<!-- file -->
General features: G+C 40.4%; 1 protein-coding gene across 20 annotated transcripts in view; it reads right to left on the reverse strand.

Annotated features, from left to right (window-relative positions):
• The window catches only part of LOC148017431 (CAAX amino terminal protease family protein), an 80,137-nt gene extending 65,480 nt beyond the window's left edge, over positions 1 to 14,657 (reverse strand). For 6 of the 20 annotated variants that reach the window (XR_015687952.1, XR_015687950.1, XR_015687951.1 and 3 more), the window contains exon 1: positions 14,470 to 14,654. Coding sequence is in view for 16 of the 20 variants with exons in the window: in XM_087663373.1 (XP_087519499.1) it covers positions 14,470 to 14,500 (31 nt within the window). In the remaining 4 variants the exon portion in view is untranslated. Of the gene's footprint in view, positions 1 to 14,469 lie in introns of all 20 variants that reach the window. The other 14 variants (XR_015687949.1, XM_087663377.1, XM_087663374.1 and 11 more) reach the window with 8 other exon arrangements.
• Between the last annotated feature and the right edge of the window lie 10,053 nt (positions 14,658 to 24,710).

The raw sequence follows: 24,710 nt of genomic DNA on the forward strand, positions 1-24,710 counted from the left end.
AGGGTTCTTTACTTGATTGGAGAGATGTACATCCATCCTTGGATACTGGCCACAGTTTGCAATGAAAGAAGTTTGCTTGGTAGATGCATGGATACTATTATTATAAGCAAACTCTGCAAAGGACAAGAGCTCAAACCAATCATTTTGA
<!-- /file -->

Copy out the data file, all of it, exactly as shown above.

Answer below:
General features: G+C 40.4%; 1 protein-coding gene across 20 annotated transcripts in view; it reads right to left on the reverse strand.

Annotated features, from left to right (window-relative positions):
• The window catches only part of LOC148017431 (CAAX amino terminal protease family protein), an 80,137-nt gene extending 65,480 nt beyond the window's left edge, over positions 1 to 14,657 (reverse strand). For 6 of the 20 annotated variants that reach the window (XR_015687952.1, XR_015687950.1, XR_015687951.1 and 3 more), the window contains exon 1: positions 14,470 to 14,654. Coding sequence is in view for 16 of the 20 variants with exons in the window: in XM_087663373.1 (XP_087519499.1) it covers positions 14,470 to 14,500 (31 nt within the window). In the remaining 4 variants the exon portion in view is untranslated. Of the gene's footprint in view, positions 1 to 14,469 lie in introns of all 20 variants that reach the window. The other 14 variants (XR_015687949.1, XM_087663377.1, XM_087663374.1 and 11 more) reach the window with 8 other exon arrangements.
• Between the last annotated feature and the right edge of the window lie 10,053 nt (positions 14,658 to 24,710).

The raw sequence follows: 24,710 nt of genomic DNA on the forward strand, positions 1-24,710 counted from the left end.
AGGGTTCTTTACTTGATTGGAGAGATGTACATCCATCCTTGGATACTGGCCACAGTTTGCAATGAAAGAAGTTTGCTTGGTAGATGCATGGATACTATTATTATAAGCAAACTCTGCAAAGGACAAGAGCTCAAACCAATCATTTTGA